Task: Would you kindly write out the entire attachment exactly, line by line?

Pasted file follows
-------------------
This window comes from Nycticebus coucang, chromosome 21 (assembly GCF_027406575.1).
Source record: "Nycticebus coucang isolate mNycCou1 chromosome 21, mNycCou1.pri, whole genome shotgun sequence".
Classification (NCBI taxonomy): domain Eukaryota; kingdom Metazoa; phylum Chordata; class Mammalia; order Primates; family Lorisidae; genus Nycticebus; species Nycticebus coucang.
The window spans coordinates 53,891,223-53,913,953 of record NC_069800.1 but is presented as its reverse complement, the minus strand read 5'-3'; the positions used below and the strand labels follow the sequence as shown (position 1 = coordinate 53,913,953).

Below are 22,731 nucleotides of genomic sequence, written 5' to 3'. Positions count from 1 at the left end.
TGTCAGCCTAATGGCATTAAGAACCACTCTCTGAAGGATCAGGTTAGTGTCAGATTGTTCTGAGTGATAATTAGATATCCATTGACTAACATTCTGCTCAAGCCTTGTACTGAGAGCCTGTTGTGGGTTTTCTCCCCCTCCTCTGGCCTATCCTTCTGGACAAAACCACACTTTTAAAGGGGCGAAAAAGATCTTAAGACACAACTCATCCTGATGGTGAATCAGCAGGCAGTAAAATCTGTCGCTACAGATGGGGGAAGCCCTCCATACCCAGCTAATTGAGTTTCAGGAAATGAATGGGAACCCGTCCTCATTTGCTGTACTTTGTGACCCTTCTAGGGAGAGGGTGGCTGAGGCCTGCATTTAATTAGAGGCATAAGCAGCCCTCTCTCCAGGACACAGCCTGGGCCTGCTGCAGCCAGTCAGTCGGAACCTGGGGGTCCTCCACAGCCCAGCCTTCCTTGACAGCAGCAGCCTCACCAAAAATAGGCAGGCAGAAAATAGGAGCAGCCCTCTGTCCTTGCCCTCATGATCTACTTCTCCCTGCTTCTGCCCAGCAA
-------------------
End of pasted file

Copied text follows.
This window comes from Nycticebus coucang, chromosome 21 (assembly GCF_027406575.1).
Source record: "Nycticebus coucang isolate mNycCou1 chromosome 21, mNycCou1.pri, whole genome shotgun sequence".
Classification (NCBI taxonomy): domain Eukaryota; kingdom Metazoa; phylum Chordata; class Mammalia; order Primates; family Lorisidae; genus Nycticebus; species Nycticebus coucang.
The window spans coordinates 53,891,223-53,913,953 of record NC_069800.1 but is presented as its reverse complement, the minus strand read 5'-3'; the positions used below and the strand labels follow the sequence as shown (position 1 = coordinate 53,913,953).

Below are 22,731 nucleotides of genomic sequence, written 5' to 3'. Positions count from 1 at the left end.
TGTCAGCCTAATGGCATTAAGAACCACTCTCTGAAGGATCAGGTTAGTGTCAGATTGTTCTGAGTGATAATTAGATATCCATTGACTAACATTCTGCTCAAGCCTTGTACTGAGAGCCTGTTGTGGGTTTTCTCCCCCTCCTCTGGCCTATCCTTCTGGACAAAACCACACTTTTAAAGGGGCGAAAAAGATCTTAAGACACAACTCATCCTGATGGTGAATCAGCAGGCAGTAAAATCTGTCGCTACAGATGGGGGAAGCCCTCCATACCCAGCTAATTGAGTTTCAGGAAATGAATGGGAACCCGTCCTCATTTGCTGTACTTTGTGACCCTTCTAGGGAGAGGGTGGCTGAGGCCTGCATTTAATTAGAGGCATAAGCAGCCCTCTCTCCAGGACACAGCCTGGGCCTGCTGCAGCCAGTCAGTCGGAACCTGGGGGTCCTCCACAGCCCAGCCTTCCTTGACAGCAGCAGCCTCACCAAAAATAGGCAGGCAGAAAATAGGAGCAGCCCTCTGTCCTTGCCCTCATGATCTACTTCTCCCTGCTTCTGCCCAGCAA